Nothing Beats a Garden Party

garden party

What the world needs to do is stop for a moment and throw a garden party. I am aware, this may sound a bit oversimplified. However, in this simple act, we might realize that we already have what makes America great.

It’s Time for a Garden Party

I know there are some who mourn the loss of “real” America and that corresponding life. But, I’m here to inform you, with absolute confidence, that the country we love is still very much alive; and where do we look to find it?

In one word: community.

Let me back up a bit. Recently, I had the pleasure of cooking for a group of neighbors living in a co-housing community. They celebrated summer’s arrival and their completely revamped and upgraded community garden. They anticipated a party with abundant food, laughs, conversation and sharing. That’s just how they roll.

“We seized the opportunity to celebrate what we have created, and continue to create while working together as a loosely organized collective who made this bash happen,” a long-time community resident summed up.

 

Our Communities Make America Great

For those not familiar with co-housing communities, I’ll quickly sum them up. At the most fundamental level, co-housing is an intentional community where the residents own or rent their own family homes, and work with their neighbors for the collective welfare of the community. The layout varies with each community, but they each contain common buildings and areas to gather for work, play or grubbing out.

It would be much like living near a large group of extended family that you actually like, or meeting awesome people and then discovering that they are already neighbors. Even going to get the mail can take half an hour, depending on whom you run into along the way.

The occasions we remember most all seem to involve food. While it’s not always the showcase, good food is often fundamental to a party’s success. For this party, I wanted to offer yummy food that was pleasing to the spirit and was also unobtrusive enough to allow the neighbors to talk amongst themselves.

Important, this was, because what struck me most with the folks in the community is their genuine affinity and respect for one another. The community’s population is a motley crew, with a plethora of personalities, quirks and delightful idiosyncrasies. They all live together in close proximity, without fences, and see each other frequently.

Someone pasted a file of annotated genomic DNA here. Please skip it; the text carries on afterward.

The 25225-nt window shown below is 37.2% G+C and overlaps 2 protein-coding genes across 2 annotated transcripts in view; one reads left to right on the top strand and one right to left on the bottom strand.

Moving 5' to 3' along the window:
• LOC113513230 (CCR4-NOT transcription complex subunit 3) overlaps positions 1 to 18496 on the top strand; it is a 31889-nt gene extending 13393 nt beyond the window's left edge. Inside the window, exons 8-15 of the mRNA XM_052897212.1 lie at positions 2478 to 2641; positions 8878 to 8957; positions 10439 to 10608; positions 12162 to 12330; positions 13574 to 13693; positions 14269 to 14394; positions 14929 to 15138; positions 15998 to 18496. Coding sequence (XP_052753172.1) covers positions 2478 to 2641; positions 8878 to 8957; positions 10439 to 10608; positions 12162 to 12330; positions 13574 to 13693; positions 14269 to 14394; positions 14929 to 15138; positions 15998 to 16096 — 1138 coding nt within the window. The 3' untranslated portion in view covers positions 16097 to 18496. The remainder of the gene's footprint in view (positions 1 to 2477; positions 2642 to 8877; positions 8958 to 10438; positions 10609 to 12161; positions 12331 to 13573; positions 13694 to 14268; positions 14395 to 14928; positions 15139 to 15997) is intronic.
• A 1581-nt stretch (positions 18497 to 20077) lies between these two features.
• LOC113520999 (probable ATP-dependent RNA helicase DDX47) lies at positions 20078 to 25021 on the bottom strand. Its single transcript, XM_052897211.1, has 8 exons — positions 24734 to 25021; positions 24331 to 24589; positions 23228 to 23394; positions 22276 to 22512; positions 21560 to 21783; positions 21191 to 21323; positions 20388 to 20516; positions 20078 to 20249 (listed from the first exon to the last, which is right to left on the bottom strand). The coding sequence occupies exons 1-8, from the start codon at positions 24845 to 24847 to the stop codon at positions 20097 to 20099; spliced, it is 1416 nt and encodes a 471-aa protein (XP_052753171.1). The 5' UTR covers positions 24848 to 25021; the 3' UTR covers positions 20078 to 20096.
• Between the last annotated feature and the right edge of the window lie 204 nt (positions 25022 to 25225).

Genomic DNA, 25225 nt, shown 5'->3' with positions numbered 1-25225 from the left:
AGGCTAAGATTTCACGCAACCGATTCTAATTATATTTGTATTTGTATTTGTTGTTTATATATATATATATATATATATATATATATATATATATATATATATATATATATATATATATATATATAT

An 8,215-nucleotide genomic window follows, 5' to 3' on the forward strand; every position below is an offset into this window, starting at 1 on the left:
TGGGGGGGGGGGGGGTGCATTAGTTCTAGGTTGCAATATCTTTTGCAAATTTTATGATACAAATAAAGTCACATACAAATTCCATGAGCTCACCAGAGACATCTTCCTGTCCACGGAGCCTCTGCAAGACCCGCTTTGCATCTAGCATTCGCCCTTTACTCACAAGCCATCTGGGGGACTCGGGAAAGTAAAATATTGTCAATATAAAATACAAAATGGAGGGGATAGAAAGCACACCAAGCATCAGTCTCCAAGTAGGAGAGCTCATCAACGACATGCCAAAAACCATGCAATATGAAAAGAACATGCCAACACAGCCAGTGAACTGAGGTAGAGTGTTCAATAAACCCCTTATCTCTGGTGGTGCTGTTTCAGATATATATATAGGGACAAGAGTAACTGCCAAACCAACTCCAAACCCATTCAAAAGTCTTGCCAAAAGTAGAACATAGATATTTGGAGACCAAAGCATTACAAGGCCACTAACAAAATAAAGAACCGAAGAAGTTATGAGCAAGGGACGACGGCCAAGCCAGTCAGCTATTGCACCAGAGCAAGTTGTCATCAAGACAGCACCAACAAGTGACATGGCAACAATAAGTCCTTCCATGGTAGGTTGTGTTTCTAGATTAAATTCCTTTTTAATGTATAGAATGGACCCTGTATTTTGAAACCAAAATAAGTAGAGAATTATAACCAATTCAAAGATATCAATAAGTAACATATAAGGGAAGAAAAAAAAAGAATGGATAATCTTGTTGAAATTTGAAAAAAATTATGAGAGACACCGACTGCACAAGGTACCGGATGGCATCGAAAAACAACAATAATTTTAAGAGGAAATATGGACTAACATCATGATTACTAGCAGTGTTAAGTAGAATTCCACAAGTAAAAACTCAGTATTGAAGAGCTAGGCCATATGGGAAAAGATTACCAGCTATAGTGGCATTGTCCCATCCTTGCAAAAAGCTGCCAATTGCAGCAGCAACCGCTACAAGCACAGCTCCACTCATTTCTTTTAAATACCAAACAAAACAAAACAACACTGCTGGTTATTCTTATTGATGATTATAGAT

Considering the climate in the world today, that scenario could either seem like a recipe for disaster, or possibly an 80’s teen flick. But, disaster is definitely not where this boat is heading. In this community, individual differences are embraced, as are the individuals, and they are treated like seasoning for a modern Stone Soup.

 

The Garden Party Menu

Cooking for a gathering of fifty neighbors, celebrating their garden, summer, and community, the menu had to be something special and memorable, but not complicated. Here is what I decided to serve:

Baba Ganoush with crudites, olives and sheep’s milk feta
Watermelon Gazpacho

Sorta Puli-Puli Chicken Skewers
Pulled Pork Cubano Sliders
Beet And Edamame Fritter Sliders With Horsey Dill
Grilled Mushrooms, Sunburst Squash, Onion, Peppers, Eggplant, Asparagus
Roasted Garlic Sweet Potato Salad
Miso Cucumber Salad

Grilled Pineapple
Tropical Fruit Salad With Honey Lime

Fresh Guacamole
Chimichurri
Grapefruit, Orange, Lemon, Mint Infused Water

I had also planned on making a version of a hibiscus tea punch which my kids and I formulated while on vacation. We called it Prince Punch. But, there really was a lot of food and drink and not so much time, so I decided to hold off on that idea. This was wise, as since there was so much wonderful food and drink already, we didn’t need it.

But, fine fellow fan of good food, drink, and phat beats, fear not. I plan on sharing the Prince Punch story and recipe soon in another installment. As for this one, I am happy to say that this party with my neighbors was a smashing success, with good times and full, happy bellies for one and all.

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